As secretary of state you are dealing with heads of state and with we the people. And the president of the United States has to trust you -- implicitly.


On the road with Hillary Clinton


Of all Clinton's accomplishments -- and I will mention just a few -- this may be the most underappreciated. During the election, pundits were puzzled and amazed not only at how much energy former President Bill Clinton poured into Obama's campaign, but even more at how genuine and close the friendship was.


Obama was given a lot of well-deserved credit for reaching out to the Clintons by appointing then-Sen. Hillary Clinton as his secretary of state in the first place. But trust is a two-way street and has to be earned. We should not underestimate or forget how much Clinton did and how hard she worked. She deserved that trust, as she deserved to be in the war room when Osama bin Laden was killed.


By the way, is there any other leader in the last 50 years whom we routinely refer to by a first name, and do so more out of respect than familiarity? The last person I can think of was Ike -- the elder family member who we revere with affection. Hillary is Hillary.


It's not surprising that we feel we know her. She has been part of our public life for more than 20 years. She's been a model of dignity, diplomacy, empathy and toughness. She also has done something no other secretary of state has done -- including the two women who preceded her in the Cabinet post.


Rothkopf: President Hillary Clinton? If she wants it



Hillary has transformed our understanding -- no, our definition -- of foreign affairs. Diplomacy is no longer just the skill of managing relations with other countries. The big issues -- war and peace, terror, economic stability, etc. -- remain, and she has handled them with firmness and authority, with poise and confidence, and with good will, when appropriate.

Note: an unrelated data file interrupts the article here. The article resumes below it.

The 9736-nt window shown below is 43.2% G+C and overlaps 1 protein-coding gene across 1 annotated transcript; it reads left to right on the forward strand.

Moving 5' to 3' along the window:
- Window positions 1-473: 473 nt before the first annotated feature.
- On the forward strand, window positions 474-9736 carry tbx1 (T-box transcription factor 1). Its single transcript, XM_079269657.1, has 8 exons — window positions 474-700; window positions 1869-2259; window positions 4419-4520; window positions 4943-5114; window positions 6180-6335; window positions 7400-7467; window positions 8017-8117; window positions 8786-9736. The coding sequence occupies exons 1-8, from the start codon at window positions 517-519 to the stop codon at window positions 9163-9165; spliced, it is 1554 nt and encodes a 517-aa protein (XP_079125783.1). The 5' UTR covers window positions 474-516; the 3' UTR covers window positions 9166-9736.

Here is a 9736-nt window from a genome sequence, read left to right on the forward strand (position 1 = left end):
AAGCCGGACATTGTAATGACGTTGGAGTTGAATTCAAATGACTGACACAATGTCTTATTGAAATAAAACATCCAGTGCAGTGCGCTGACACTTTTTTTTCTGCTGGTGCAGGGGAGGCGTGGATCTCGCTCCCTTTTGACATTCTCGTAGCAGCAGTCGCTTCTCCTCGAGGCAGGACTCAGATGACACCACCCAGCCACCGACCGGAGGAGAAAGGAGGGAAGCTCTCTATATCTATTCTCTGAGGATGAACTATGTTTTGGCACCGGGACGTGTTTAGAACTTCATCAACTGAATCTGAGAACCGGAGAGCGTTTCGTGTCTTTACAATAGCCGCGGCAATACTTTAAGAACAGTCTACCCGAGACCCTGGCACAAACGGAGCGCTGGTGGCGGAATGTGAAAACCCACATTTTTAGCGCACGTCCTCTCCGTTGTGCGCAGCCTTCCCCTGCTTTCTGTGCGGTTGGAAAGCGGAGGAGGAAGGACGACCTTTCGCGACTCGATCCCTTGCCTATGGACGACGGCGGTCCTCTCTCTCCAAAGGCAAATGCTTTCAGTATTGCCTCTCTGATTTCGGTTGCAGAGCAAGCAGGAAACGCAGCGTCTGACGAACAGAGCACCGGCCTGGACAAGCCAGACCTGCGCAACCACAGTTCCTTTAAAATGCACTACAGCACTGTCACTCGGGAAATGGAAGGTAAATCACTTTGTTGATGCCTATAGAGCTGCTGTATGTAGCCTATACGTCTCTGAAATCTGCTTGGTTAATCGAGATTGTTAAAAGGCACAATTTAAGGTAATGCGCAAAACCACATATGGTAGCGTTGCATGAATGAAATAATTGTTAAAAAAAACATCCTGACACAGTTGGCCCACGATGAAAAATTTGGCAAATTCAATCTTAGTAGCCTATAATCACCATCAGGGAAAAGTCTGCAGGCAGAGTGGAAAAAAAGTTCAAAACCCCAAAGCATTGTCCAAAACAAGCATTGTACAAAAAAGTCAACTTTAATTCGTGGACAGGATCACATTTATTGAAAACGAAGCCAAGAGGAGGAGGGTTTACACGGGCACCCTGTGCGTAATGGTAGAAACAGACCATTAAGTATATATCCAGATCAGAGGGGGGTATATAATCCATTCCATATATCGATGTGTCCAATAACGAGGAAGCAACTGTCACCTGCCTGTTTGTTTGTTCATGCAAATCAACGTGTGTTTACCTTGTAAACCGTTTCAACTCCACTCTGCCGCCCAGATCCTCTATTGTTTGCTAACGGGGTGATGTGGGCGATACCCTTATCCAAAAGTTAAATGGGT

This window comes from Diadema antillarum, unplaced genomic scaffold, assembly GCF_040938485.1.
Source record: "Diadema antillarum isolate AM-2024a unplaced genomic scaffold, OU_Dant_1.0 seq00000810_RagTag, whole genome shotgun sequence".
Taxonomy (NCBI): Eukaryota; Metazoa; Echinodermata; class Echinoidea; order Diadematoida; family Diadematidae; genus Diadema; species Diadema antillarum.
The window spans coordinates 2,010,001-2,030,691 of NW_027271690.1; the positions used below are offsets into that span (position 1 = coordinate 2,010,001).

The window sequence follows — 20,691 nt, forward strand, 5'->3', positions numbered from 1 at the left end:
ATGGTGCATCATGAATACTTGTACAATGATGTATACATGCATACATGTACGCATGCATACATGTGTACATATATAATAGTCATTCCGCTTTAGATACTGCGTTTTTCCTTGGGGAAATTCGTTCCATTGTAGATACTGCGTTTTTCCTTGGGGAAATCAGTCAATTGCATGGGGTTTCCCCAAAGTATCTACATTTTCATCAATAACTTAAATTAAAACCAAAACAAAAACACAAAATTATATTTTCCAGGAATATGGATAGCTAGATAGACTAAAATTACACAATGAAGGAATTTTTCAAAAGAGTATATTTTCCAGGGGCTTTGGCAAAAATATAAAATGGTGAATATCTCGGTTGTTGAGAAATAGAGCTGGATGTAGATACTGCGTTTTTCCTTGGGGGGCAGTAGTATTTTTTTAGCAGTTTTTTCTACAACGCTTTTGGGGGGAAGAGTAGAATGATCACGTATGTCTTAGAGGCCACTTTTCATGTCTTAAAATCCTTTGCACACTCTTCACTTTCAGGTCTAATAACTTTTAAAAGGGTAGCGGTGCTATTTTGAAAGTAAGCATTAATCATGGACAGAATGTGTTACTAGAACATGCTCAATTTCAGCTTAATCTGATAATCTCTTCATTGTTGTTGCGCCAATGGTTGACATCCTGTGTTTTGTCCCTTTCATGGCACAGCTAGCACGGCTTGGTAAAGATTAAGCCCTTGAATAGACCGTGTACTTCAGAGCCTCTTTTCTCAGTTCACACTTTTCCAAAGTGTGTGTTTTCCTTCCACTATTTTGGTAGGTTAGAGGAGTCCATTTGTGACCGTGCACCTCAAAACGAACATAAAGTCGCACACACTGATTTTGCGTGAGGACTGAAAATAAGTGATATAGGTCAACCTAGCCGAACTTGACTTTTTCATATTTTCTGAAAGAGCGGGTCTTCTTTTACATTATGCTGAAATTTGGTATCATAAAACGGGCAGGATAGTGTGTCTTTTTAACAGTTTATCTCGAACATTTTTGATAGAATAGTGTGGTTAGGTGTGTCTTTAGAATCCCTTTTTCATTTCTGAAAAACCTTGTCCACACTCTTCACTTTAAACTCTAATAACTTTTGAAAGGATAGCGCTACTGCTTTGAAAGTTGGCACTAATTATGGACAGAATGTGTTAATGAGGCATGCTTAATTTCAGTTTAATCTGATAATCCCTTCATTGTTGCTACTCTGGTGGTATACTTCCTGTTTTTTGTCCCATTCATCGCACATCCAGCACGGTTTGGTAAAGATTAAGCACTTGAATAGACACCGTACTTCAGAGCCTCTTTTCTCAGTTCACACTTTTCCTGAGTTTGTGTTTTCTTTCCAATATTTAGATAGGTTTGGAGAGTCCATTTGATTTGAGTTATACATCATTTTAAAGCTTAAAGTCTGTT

But it is not the praise of diplomats or dictators that will be her legacy. She dealt with plenipotentiaries, but her focus was on people. Foreign affairs isn't just about treaties, she taught us, it's about the suffering and aspirations of those affected by the treaties, made or unmade.








Most of all, diplomacy should refocus attention on the powerless.


Of course, Hillary wasn't the first secretary of state to advocate for human rights or use the post to raise awareness of abuses or negotiate humanitarian relief or pressure oppressors. But she was the first to focus on empowerment, particularly of women and girls.


She created the first Office of Global Women's Issues. That office fought to highlight the plight of women around the world. Rape of women has been a weapon of war for centuries. Though civilized countries condemn it, the fight against it has in a sense only really begun.


Ghitis: Hillary Clinton's global legacy on gay rights


The office has worked to hold governments accountable for the systematic oppression of girls and women and fought for their education in emerging countries. As Hillary said when the office was established: "When the Security Council passed Resolution 1325, we tried to make a very clear statement, that women are still largely shut out of the negotiations that seek to end conflicts, even though women and children are the primary victims of 21st century conflict."